Elevator operator Yuria Nagamoto works at Takashimaya department store in Tokyo. Photo: REUTERS/Issei Kato
lifestyle

Japan invests in service industry, reshaping its legendary hospitality

16 Comments
By Stanley White

Japan's capital expenditure boom is shifting to the services sector, stirring fears that self-checkout systems and software will take the human touch out of omotenashi, the country's vaunted commitment to hospitality.

The economic forces at work are undeniable. The working-age population is forecast to shrink by about a third in the next half century, and companies simply cannot hire enough workers.

Turning to automation raises productivity and removes a bottleneck to economic growth - but marks a retreat from a services-oriented culture where the customer is king.

"The level of omotenashi depends on where you shop, but regardless, we place a lot of emphasis on face-to-face interaction," Naoki Kobayashi, 52, a sales manager at a telecommunications company, said after buying drinks from a store in northern Tokyo that had no staff. "We also have a shrinking population, so I can understand why some retailers have to change."

East Japan Railway Co worked with information technology consultancy Signpost Co to set up the store last month at a train station on a popular commuter line.

For payment, shoppers swipe an RFID card at the entrance and again when they leave. Cameras powered with AI track which products they choose.

There are still some bugs: in Kobayashi's case, the system confused his order with that of his co-worker. The staffless store is still being tested but could be opened elsewhere in response to labour shortages, a spokesman from East Japan Railway said.

Omotenashi helped Japan rank No. 1 last year in customer satisfaction, according to a World Economic Forum study on tourism.

Most commonly, it embodies intense personal interaction with customers, an extreme willingness to respond to even the slightest request, to speak only the most polite Japanese, and to bow frequently.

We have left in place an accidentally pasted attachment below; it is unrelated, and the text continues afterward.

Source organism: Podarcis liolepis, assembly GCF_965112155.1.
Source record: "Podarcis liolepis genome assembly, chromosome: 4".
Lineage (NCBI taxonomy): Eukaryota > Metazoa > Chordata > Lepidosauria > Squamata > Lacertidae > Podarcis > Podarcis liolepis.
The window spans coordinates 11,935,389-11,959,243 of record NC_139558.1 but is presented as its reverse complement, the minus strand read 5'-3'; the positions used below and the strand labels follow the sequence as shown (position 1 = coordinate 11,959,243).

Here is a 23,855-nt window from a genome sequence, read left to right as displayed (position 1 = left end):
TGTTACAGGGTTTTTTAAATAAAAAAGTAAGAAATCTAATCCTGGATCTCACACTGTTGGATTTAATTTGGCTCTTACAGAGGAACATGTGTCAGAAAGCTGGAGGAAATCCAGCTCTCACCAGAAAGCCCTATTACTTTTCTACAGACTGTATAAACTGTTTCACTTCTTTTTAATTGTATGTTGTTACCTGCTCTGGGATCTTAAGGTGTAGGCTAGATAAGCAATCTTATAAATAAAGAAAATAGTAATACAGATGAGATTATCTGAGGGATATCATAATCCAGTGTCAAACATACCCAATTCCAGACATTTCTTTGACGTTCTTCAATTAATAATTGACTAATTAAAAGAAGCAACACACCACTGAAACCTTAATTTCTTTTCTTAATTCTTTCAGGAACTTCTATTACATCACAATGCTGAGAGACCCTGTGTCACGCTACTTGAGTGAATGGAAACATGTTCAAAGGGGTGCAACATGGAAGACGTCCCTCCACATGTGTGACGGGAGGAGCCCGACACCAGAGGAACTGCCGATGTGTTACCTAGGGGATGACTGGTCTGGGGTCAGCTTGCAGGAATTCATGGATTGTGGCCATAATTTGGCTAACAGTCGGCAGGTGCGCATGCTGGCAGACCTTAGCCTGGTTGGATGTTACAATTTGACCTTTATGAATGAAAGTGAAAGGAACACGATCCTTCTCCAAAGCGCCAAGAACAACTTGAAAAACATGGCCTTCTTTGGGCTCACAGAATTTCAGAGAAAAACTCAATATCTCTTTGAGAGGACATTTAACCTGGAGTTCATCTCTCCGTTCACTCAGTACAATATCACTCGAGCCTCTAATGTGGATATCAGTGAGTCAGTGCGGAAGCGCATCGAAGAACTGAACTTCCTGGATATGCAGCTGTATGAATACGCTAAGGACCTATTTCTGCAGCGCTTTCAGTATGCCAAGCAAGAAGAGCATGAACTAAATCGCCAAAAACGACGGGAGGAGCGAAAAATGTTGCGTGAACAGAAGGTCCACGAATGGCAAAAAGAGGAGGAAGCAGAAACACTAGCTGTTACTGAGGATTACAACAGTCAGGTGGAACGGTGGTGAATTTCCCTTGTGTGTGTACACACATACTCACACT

Even workers at supermarkets and budget hotels are trained to bow, speak in polite tones, and are more attentive than most of their counterparts abroad.

But Japanese companies now are forced to consider how much of a personal touch they can afford. The ratio of new jobs to applicants is already at a four-decade high and is likely to rise even further.

Japan's working-age population will fall 35 percent to 50.7 million in 2065 from 78.1 million in 2015, the United Nations says.

Capital expenditure in the services sector, which started to accelerate in the last quarter of 2016, rose 9.2 percent in the first half of this year, the fastest increase in almost three years.

The investment could pay off in Japan, which has the lowest productivity among Group of Seven countries.

Matsuya Foods Holdings Co is remodelling some of its beef bowl restaurants to self-service. Customers pick up their food from a counter, pour their own tea and clear their own trays, meaning less interaction with staff.

Convenience store operator Lawson Inc is testing a system that allows shoppers to scan and pay for goods with their mobile phones.

At Takashimaya Co's Nihonbashi department store in central Tokyo, veteran concierge Masanori Shikita, 71, scowled when asked whether omotenashi would lose its human touch.

"Our basic philosophy is we put people first," he said."Omotenashi means you remain at the customer's side, and you see things from the customer's perspective as you show them hospitality."

To be sure, some elements of the customer-service tradition are not likely to disappear. Takashimaya's building in Nihonbashi, constructed in 1933, is designated an important cultural property and has elaborate, staff-operated elevators.

Yuria Nagamoto, 22, has been working as an elevator operator for the past three years. Dressed in a dark uniform and pillbox hat, she announces what items are available before stopping the elevator at each floor.

"At Takashimaya, customers ask you so many different questions that I had to study a lot, but it is important to be able to reply to the customers' needs," she said.

But some companies say machines help them keep the human touch in omotenashi.

Fast Retailing Co has installed self-checkout tills at 195 stores for its low-cost apparel brand GU. The company says that customers like the machines, but that it will not cut staff.

"The new system increases efficiency for store operations significantly, hence store staff can spend more time with customers when shopping," a spokeswoman for Fast Retailing said. "This initiative actually improves our service level."

© (c) Copyright Thomson Reuters 2018.

©2018 GPlusMedia Inc.

16 Comments
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companies simply cannot hire enough workers.

BS. If they pay enough, people will come.

9 ( +10 / -1 )